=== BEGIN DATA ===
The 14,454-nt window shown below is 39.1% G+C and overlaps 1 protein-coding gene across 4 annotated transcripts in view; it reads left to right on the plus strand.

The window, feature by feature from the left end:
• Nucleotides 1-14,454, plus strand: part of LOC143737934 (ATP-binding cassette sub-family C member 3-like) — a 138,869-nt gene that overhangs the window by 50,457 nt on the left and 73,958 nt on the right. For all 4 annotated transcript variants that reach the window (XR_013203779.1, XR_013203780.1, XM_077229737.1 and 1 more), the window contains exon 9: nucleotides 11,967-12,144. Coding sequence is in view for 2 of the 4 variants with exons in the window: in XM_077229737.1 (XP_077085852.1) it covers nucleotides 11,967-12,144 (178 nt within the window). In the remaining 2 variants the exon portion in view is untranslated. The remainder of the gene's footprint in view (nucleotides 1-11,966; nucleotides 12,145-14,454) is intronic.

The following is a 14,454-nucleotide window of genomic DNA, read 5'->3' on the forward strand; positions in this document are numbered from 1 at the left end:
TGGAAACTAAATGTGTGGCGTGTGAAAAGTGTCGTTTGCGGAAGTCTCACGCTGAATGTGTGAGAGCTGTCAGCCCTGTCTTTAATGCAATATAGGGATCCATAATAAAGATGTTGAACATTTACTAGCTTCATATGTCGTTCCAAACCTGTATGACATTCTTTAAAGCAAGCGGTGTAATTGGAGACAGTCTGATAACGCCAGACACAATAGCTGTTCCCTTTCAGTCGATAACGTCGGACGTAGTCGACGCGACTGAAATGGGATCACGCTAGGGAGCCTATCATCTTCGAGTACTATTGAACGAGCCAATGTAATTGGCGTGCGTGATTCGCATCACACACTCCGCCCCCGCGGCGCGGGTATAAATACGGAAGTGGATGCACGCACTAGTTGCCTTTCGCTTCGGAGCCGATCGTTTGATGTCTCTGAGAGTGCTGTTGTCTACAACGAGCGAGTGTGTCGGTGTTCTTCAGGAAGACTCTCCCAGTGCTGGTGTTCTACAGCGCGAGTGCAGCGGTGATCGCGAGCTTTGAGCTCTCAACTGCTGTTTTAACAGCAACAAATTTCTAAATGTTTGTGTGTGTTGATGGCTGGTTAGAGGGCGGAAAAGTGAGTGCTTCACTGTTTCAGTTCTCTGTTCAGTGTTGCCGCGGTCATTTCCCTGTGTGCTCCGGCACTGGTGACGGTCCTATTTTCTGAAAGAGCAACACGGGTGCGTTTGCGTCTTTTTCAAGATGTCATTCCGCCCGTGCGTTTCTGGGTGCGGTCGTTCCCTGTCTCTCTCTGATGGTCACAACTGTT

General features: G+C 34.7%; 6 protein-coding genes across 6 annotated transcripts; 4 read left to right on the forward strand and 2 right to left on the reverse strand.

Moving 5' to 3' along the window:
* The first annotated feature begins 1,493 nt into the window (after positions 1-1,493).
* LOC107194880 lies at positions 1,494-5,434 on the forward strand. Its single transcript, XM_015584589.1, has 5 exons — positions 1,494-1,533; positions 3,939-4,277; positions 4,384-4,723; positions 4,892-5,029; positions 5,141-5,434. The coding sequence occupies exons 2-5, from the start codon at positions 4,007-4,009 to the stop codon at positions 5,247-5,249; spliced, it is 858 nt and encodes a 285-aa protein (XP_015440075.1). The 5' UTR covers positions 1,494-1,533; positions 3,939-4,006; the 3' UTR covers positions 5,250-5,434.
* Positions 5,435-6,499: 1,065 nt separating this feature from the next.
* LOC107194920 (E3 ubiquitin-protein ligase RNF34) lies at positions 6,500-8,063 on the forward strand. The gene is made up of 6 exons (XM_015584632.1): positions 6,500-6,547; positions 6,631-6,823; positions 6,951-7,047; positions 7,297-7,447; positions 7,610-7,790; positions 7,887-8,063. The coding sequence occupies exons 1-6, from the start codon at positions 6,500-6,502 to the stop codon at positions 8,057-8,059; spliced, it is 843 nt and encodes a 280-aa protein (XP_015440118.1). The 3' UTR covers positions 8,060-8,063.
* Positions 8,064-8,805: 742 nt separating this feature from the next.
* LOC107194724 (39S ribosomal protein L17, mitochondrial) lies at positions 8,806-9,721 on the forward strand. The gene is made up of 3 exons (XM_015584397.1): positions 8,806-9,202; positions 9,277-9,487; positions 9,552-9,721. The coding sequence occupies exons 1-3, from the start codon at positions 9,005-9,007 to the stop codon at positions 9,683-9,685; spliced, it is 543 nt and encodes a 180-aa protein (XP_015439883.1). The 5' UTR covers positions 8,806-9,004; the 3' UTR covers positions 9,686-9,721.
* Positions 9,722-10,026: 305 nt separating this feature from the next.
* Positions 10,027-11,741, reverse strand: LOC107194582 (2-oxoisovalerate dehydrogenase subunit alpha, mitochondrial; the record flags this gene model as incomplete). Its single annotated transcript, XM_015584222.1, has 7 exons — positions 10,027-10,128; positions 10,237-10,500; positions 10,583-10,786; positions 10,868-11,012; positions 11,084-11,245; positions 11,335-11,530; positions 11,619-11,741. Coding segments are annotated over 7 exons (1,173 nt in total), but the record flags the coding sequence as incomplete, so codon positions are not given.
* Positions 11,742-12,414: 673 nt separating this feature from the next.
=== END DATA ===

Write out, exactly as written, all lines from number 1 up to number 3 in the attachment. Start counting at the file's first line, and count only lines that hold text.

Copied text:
The 14,454-nt window shown below is 39.1% G+C and overlaps 1 protein-coding gene across 4 annotated transcripts in view; it reads left to right on the plus strand.

The window, feature by feature from the left end:
• Nucleotides 1-14,454, plus strand: part of LOC143737934 (ATP-binding cassette sub-family C member 3-like) — a 138,869-nt gene that overhangs the window by 50,457 nt on the left and 73,958 nt on the right. For all 4 annotated transcript variants that reach the window (XR_013203779.1, XR_013203780.1, XM_077229737.1 and 1 more), the window contains exon 9: nucleotides 11,967-12,144. Coding sequence is in view for 2 of the 4 variants with exons in the window: in XM_077229737.1 (XP_077085852.1) it covers nucleotides 11,967-12,144 (178 nt within the window). In the remaining 2 variants the exon portion in view is untranslated. The remainder of the gene's footprint in view (nucleotides 1-11,966; nucleotides 12,145-14,454) is intronic.